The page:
MUSCATATUCK URBAN TRAINING CENTER, Ind. - Service members assigned to Joint Task Force Civil Support worked to provide relief and support for displaced civilians days after a simulated nuclear-blast attack.

Combat medics and military policemen supported local civilian authorities by providing food, water and medical care at a soccer stadium located on the Muscatatuck Urban Training Center, Ind., Aug. 2.

"We've come along way, and to see the countless hours of training and preparation pay off in an exercise like this just makes it all very rewarding," said 2nd Lt. Patrick Cook, a platoon leader assigned to the 401st Military Police Company, 720th Military Police Battalion, 89th Military Police Brigade out of Fort Hood, Texas.

Throughout the past week, approximately 5,000 service members and civilians participated in the exercise, which is designed to demonstrate their ability to provide lifesaving and life-sustaining missions, provide logistics support to a theater of operations and perform technical chemical, biological, radiological and nuclear (CBRN) consequence management tasks and civil support plans.

"In a real world situation we are a symbol of hope for the American people," said Cook, a native of Baltimore, Md. "We want the citizens to know that we're here to help them in the event of a disaster."

In the event of a natural or man-made disaster, JTF-CS stands ready to deploy in country, aiding local, state and federal civilian authorities in support of the Defense Chemical, Biological, Radiological and Nuclear Response Force (DCRF) mission.

"I think this is great training to help prepare us for disasters that require a lot of relief and support," said Sgt. David Shields, a military policeman assigned to the 401st MP Company "In the event we have something similar to Hurricane Katrina, we have trained to quickly respond and help the civilians."

During the exercise, the 401st MP Company assisted personnel from the Federal Emergency Management Agency and Red Cross in handing-out food and water to the displaced civilians.

"Although we're transitioning out of overseas theaters we're still here to support the American people, and this homeland security mission is another awesome opportunity to just be there for the people we serve," said Shields from Wylie, Texas.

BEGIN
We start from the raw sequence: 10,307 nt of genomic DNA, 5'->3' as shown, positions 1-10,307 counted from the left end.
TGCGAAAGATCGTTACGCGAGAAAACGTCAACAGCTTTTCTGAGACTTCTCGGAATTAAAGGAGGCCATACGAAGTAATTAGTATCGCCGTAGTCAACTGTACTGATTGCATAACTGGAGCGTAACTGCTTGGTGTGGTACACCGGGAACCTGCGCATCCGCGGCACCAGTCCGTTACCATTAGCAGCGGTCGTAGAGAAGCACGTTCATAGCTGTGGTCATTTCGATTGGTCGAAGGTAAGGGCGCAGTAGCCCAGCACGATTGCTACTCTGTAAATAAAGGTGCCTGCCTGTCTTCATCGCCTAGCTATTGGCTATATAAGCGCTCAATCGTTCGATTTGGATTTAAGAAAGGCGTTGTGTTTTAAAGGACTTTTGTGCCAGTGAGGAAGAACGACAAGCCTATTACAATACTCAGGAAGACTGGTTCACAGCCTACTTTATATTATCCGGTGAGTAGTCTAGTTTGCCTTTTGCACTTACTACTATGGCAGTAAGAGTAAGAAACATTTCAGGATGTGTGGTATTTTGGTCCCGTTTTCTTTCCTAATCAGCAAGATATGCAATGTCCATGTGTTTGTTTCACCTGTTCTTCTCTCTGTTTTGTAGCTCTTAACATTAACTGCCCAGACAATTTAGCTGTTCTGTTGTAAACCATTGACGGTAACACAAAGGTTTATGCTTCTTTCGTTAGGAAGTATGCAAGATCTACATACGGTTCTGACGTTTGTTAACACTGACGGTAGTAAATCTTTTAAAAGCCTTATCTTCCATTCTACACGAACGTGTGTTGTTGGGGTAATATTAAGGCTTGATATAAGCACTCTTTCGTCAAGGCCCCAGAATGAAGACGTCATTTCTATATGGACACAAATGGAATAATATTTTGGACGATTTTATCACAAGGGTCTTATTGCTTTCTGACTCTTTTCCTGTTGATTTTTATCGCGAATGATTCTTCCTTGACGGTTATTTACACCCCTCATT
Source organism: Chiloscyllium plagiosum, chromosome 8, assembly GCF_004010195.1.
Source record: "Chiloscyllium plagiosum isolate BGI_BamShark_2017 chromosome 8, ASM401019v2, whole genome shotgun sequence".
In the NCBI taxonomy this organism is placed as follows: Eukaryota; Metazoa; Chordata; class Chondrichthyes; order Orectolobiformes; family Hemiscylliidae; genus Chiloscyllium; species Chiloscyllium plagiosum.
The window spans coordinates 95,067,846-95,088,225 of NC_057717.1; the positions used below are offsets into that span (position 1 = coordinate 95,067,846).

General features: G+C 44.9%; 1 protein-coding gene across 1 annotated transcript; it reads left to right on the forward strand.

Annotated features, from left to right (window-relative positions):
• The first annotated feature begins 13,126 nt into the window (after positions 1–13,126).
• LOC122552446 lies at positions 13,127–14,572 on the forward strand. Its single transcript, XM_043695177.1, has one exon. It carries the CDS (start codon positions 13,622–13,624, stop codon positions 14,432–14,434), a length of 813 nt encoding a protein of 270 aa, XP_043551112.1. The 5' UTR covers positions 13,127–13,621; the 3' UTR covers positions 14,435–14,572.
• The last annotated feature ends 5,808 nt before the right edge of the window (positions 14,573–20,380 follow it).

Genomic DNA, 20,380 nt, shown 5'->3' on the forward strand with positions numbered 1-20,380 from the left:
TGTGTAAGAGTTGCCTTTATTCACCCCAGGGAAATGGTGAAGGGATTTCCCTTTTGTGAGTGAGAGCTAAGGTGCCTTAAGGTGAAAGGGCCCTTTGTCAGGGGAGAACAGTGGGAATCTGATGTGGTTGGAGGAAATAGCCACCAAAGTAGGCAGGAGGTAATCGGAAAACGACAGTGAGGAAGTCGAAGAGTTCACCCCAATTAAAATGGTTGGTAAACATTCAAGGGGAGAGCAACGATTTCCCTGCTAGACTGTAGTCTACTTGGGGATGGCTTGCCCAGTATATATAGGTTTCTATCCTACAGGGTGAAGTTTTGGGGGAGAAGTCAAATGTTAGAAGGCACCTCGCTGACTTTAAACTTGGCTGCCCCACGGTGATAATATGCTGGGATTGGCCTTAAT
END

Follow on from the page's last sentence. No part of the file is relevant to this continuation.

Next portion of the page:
The military police also escorted role-players, acting as survivors of the nuclear-blast, into the stadium. Upon entering the area, soldiers collected administrative information from the citizens. Soon after they received food, water, medical treatment and if needed, ground evacuation to the nearest hospital.

"The training out here is surprisingly realistic," said Sgt. Brandon Hughes, a combat medic assigned to the 547th Area Support Medical Company, 56th Multifunctional Medical Battalion, 62nd Medical Brigade out of Joint Base Lewis-McChord, Wash. "I wasn't expecting it to get this real, but it gives a good look at what we could possibly expect."

Hughes and other combat medics on the scene worked quickly and efficiently to treat over 100 survivors in need of medical care. In addition to providing lifesaving support the combat medics also reassured the citizens that "help is here."

"We do more than bandage people up and send them on their way; we care for people," said Hughes, a native of Louisville, Miss. "This exercise has taught us to work together as one big team to save lives and (provide) for the people who believe in us; and that means a lot to me."

The Vibrant Response homeland disaster training conducted by U.S. Northern Command is schedule to end later this month.